R.I.P. Rashied Ali

Rashied Ali, whose expressionistic, free-jazz drumming helped define the experimental style of John Coltrane’s final years, died Wednesday in Manhattan. He was 76.
In the mid-1960s, he joined Elvin Jones as a second drummer with Coltrane’s ensemble at the Village Gate in November 1965 He recorded with Coltrane and Jones on the 1965 album “Meditations” and, after replacing Jones as Coltrane’s drummer, on the duet album “Interstellar Space” (1967), one of the purest expressions of the free-jazz movement. On his own Web site, his playing is described as “a multi-rhythmic, polytonal propellant, helping fuel Coltrane’s flights of free-jazz fancy.” Born Robert Patterson into a musical family in Philadelphia. He started out on piano and dabbled with trombone and trumpet before finding his way to the drums, which he began to play seriously while serving in the Army. On returning to Philadelphia, he played in local rhythm and blues and rock and roll groups before moving on to jazz and moving to New York in 1963, where he played with progressive jazz musicians like Don Cherry, Pharaoh Sanders, Archie Shepp and Albert Ayler. After Coltrane’s death in 1967, he toured Europe and, returning to New York, opened Ali’s Alley, a club intended as a showcase for free-jazz musicians. It operated until 1979. From the 1980s until his death, Mr. Ali performed and recorded with several avant-garde groups, including Phalanx and Prima Materia, an ensemble devoted to interpreting the music of Coltrane and Ayler. Most recently he performed with the Rashied Ali Quintet, which he formed in 2003.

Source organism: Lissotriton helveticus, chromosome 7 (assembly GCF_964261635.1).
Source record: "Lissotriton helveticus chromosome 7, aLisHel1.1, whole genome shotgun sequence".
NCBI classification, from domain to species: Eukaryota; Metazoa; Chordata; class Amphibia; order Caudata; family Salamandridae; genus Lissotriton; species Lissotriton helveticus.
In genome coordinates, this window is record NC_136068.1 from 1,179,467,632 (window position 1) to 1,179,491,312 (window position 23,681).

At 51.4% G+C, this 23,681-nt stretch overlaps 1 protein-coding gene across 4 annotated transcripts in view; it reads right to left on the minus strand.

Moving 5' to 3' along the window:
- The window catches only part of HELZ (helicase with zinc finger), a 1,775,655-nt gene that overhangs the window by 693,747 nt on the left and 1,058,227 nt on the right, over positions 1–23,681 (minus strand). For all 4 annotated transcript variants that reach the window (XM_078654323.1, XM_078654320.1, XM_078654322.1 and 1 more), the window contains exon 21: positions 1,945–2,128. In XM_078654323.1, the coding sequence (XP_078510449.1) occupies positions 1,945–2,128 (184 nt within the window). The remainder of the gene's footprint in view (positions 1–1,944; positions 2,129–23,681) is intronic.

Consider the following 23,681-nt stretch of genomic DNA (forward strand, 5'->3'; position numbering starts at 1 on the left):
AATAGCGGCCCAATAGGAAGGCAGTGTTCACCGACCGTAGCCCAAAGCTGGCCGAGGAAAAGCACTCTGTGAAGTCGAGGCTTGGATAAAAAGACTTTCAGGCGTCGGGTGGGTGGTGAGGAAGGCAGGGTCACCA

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May he rest peacefully.

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Setlist Architect/Art Scene Checker-Outer/Sound Feeler
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